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Fluoride helps prevent tooth decay by making the tooth more resistant to acid attacks.

Fluoride is a mineral that occurs abundantly in a great variety of food and the water that we consume daily. Every day, minerals are added to and lost from a tooth’s enamel layer mainly through two processes, referred to as demineralisation and remineralisation. Minerals are lost (demineralisation) from a tooth’s enamel layer when acids — formed from plaque bacteria and the sugar in the mouth — attack the enamel. Minerals such as fluoride, calcium, and phosphate are redeposited (remineralisation) to the enamel layer from the food and the water that we consume Too much of demineralisation without enough remineralisation to repair the enamel layer leads to tooth decay.

Fluoride helps prevent the tooth decay by making the tooth more resistant to acid attacks from the plaque bacteria and sugar present in the mouth. It also reverses early decay. In children under 6 years of age, fluoride gets incorporated as permanent teeth develop, making it difficult for acids to demineralise the teeth. Fluoride also helps speed remineralisation as well as disrupts acid production in the already germinated teeth of both children and adults alike.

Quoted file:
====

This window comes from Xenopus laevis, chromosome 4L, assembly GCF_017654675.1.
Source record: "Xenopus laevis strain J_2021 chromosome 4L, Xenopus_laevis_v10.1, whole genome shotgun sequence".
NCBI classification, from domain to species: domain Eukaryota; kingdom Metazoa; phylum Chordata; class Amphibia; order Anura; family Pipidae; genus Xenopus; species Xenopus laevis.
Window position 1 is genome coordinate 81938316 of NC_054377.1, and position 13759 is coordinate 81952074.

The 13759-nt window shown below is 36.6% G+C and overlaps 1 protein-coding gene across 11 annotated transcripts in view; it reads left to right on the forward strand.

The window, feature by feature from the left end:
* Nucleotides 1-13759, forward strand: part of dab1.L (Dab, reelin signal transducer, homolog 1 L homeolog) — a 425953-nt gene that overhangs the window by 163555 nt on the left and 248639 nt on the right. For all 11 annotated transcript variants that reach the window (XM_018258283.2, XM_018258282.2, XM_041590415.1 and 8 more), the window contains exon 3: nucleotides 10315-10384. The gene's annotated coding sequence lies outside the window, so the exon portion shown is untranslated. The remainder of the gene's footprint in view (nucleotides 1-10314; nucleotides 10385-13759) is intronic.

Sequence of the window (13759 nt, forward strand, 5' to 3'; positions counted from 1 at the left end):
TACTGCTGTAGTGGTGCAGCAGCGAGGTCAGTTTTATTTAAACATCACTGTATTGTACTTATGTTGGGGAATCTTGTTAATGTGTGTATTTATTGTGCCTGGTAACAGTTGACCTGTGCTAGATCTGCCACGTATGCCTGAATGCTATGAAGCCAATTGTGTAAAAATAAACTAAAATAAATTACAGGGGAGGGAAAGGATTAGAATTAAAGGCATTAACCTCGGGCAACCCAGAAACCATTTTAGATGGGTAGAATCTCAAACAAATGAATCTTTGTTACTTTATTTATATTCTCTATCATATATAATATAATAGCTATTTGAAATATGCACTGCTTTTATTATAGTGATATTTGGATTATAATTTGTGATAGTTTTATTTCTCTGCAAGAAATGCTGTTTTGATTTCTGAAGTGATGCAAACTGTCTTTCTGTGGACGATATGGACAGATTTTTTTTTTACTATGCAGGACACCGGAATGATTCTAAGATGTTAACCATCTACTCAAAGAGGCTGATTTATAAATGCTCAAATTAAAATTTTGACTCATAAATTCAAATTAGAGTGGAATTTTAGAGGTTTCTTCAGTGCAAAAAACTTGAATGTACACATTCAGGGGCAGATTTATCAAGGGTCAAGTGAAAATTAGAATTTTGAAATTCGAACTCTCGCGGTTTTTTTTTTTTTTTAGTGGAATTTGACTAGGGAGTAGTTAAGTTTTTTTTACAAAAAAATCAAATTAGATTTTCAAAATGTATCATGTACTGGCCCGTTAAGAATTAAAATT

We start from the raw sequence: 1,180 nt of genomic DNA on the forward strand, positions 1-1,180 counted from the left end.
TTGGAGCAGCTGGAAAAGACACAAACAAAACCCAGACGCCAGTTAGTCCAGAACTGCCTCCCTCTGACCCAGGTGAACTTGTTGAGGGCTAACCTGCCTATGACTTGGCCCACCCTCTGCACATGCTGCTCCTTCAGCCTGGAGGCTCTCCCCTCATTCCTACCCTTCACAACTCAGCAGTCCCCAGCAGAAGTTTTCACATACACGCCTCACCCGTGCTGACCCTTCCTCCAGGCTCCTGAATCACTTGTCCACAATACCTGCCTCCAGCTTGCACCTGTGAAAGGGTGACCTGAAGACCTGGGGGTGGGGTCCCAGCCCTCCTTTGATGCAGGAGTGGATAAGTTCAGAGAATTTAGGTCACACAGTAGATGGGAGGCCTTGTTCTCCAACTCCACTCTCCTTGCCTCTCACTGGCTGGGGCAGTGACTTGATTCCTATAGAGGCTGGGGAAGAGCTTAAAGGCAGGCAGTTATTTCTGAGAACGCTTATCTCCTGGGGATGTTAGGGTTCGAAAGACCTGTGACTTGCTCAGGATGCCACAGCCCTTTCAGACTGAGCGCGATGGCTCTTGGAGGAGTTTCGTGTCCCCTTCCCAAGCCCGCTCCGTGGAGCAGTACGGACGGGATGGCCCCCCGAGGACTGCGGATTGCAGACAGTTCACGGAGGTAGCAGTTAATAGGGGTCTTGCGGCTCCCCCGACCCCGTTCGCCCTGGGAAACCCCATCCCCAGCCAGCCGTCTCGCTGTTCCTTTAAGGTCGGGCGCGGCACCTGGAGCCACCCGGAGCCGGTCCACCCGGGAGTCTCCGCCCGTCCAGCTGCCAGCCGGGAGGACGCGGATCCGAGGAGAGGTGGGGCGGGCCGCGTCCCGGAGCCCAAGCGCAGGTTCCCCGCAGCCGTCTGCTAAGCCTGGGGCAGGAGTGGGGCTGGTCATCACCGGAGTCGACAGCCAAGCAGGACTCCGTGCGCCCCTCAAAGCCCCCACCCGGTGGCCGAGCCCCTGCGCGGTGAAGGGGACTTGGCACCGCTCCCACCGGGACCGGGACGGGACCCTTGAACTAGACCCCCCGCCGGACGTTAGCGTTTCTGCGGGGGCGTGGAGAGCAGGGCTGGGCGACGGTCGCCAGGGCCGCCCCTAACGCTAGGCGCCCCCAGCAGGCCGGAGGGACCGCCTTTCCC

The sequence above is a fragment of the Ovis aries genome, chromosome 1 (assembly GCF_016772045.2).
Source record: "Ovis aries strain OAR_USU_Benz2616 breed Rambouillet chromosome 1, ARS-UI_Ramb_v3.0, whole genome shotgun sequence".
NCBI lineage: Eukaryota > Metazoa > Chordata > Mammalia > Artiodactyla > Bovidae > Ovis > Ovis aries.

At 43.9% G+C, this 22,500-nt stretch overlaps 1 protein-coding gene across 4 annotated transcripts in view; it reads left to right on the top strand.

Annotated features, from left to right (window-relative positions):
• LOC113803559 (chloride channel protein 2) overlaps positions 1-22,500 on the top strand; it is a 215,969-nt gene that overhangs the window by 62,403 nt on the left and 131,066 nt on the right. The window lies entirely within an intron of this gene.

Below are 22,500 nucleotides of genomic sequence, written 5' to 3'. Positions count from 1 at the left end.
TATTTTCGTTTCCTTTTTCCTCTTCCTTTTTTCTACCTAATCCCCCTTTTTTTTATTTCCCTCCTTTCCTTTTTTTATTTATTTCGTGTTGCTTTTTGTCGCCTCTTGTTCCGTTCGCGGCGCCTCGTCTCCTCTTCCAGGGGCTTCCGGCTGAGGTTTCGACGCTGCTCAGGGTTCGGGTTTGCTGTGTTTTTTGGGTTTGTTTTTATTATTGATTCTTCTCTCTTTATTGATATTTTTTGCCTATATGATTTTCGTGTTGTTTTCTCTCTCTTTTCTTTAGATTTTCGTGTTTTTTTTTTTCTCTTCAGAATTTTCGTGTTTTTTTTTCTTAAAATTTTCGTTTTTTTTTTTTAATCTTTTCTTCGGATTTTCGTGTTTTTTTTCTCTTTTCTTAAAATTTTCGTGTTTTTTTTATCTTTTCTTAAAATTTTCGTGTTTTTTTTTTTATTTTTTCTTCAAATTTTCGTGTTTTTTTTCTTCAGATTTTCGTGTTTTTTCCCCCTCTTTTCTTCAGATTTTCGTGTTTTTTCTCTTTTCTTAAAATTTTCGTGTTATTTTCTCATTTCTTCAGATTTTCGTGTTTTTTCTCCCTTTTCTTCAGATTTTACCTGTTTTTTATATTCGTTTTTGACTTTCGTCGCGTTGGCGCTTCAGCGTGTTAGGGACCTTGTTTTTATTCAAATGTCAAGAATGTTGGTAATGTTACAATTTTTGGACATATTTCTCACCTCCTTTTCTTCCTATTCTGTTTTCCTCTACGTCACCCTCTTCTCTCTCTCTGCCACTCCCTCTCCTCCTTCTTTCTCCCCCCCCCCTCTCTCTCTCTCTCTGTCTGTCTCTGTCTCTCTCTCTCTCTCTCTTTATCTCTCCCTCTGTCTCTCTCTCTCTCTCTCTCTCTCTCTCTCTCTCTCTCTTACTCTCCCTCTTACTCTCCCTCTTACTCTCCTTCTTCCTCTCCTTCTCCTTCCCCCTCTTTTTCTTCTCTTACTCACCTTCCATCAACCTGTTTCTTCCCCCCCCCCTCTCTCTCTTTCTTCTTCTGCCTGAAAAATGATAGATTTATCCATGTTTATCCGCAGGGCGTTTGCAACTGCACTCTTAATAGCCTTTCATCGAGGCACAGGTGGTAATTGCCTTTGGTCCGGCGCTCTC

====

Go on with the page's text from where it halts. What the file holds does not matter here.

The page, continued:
Q. In What Forms Is Fluoride Available?

A. As mentioned, fluoride is found in the food and water that we consume. It can also be directly applied to the teeth through fluoridated toothpastes and mouth rinses. Mouth rinses containing fluoride in lower strengths are available over-the-counter; though stronger concentrations necessarily require a doctor’s prescription.

A dentist can also apply fluoride to the teeth as a gel, foam, or varnish in the clinic. These treatments sustain a much higher level of fluoride than the amount present in toothpastes and mouth rinses. In the complete process varnishes are painted on the teeth; foams are put into a mouth guard, which is subsequently applied to the teeth for one to four minutes; gels are painted on or applied via a mouth guard.

Fluoride supplements are also available in the form liquids and tablets and must be prescribed by your dentist, paediatrician, or the family doctor.